“Unlike humans, chatbots are available 24/7 to answer questions and provide support. Most retailers don’t have 24/7 support to assist current and potential customers, meaning some sales could slip through the cracks. Chatbots could help fill that gap by answering questions any time of the day.”

While AI is advancing at a rapid rate, it is not yet sophisticated enough to answer consumer’s complex questions. By our analysis, Facebook Messenger chatbots will work best when they are programmed with a series of limited commands and offer users options to choose from, rather than trying to respond to unique requests. Utilize the “buttons” and “carousels” features to build out the customer experience in order to direct engagement.

Build Brand Awareness and Retarget Customers

In order to ramp up the adaption of Facebook Messenger chatbots, Facebook is introducing an option for advertisers to target News Feeds with CTA’s that will drive users to Messenger. Under the website clicks objective, advertisers will have the option of selecting “Messenger” as a destination and controlling reach using targeting audiences and delivery times.

These ads will appear directly in News Feed and clicks will then redirect users to Messenger where they will begin engaging with either a copy of the clicked advertisement or a set of structured messages.

Following a customer’s initial interaction with a company’s Facebook Messenger chatbot, the company will have the opportunity to reengage with their customers in Messenger. Note: the customer must first initiate the interaction with the chatbot. Companies can use chatbots to offer promotional material and recommend new products relevant to and aligned with customer interests.

“In terms of retargeting, there’s definitely the opportunity to leverage Facebook Messenger chatbots to reach out to those people who have shown interest in your products or even to those who have added something to their cart but who’ve never completed the checkout process.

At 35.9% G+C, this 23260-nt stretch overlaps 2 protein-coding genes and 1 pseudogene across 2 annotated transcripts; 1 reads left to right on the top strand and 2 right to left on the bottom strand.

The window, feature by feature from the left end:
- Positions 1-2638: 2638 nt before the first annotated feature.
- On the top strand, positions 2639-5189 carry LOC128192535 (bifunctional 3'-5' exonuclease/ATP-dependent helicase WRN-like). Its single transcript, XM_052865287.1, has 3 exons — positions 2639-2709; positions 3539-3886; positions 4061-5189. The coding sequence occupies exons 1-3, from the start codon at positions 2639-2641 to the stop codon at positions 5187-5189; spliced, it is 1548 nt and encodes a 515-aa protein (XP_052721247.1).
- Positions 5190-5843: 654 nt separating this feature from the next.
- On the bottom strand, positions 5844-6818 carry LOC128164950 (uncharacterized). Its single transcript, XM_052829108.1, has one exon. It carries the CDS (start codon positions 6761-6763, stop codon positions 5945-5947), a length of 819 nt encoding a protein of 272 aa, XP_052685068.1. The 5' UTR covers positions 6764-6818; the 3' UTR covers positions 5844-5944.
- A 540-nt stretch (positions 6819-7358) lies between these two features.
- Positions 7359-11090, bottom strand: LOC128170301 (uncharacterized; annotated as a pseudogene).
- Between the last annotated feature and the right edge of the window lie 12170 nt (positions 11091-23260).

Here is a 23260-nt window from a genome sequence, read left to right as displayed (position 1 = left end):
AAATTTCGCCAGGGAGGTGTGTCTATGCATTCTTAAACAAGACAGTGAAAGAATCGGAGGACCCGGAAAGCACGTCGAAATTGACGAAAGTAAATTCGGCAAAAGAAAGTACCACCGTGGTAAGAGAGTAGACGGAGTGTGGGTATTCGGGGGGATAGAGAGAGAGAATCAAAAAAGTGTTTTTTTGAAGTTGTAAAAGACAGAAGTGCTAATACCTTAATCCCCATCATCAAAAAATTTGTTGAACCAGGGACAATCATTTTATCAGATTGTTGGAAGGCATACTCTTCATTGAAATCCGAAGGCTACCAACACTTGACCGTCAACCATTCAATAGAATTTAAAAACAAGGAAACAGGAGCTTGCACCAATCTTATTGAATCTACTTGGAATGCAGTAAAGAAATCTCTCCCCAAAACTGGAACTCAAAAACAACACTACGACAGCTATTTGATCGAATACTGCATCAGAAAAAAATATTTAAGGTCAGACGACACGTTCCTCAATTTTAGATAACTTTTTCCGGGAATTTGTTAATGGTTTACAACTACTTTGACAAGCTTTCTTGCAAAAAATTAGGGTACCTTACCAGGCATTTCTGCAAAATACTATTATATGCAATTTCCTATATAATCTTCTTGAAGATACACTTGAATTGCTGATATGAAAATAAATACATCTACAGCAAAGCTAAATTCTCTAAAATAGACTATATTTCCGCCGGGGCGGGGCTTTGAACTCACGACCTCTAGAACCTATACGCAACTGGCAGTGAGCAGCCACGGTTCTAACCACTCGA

The problem with this is that unlike an advertisement that can be overlooked, a direct message from a chatbot to a customer’s inbox is intrusive and could potentially turn customers away,” adds Bates.

Are Facebook Messenger Chatbots “Overhyped and Underpowered?”

Facebook’s introduction of Messenger chatbots was enthusiastically accepted by developers, who had already created over 11,000 bots after only three months. Consumers though, have been far more reluctant to begin using the feature, in part because Facebook Messenger chatbots have been too unsophisticated to offer users the support they advertised.

Facebook Messenger chatbotIn response to claims of user frustration and over promising, David Marcus offered, “The problem was it got really overhyped, very, very, quickly. The basic capabilities we provided at the time weren’t good enough to basically replace traditional app interfaces and experiences.”

The idea behind the Messenger Platform 1.2 is that it will help developers integrate Facebook Messenger chatbots with the customer experience by better structuring them to offer helpful solutions.

Facebook has acknowledged that the initial introduction of Facebook Messenger chatbots has not been as seamless as they had hoped, and in response have teamed up with Tommy Hilfiger to develop a bot that highlights all of the potential features in a user-friendly experience.

Our CPC Facebook Expert Weighs In

While Facebook Messenger chatbots seem like an easy way to integrate customer experience into Facebook, we urge retailers to approach the opportunity with caution.

Facebook Messenger chatbots are still in their infancy. We expect customer experience with chatbots to improve dramatically in the near future, but the hesitation to fully utilize this technology is based in its newness. While they can provide benefits for simple tasks, Facebook Messenger chatbots aren’t yet sophisticated enough to provide support the way a human can.

Because chatbots are still so new, there’s not enough data to show if they are beneficial to retailers beyond customer service at this point. Retailers should be keeping a close eye on the chatbot space,” says Bates.

“If retailers have the resources available to develop one, it’s valuable to begin testing the use of Facebook Messenger chatbots and getting their customers familiar with them. Utilizing them as a means of freeing up resources and acting as a customer service representative during off-hour times can help bridge the gap between creating new customers and making sure they keep the existing ones.”

Facebook Messenger chatbots are an exciting new opportunity offering unknown potential. Though the technology is still very young, it will continue to develop, and early adopters may find themselves ahead of the game when customers begin to fully adopt them. Still, retailers should remember to proceed slowly by taking small steps to ensure a positive experience for customers.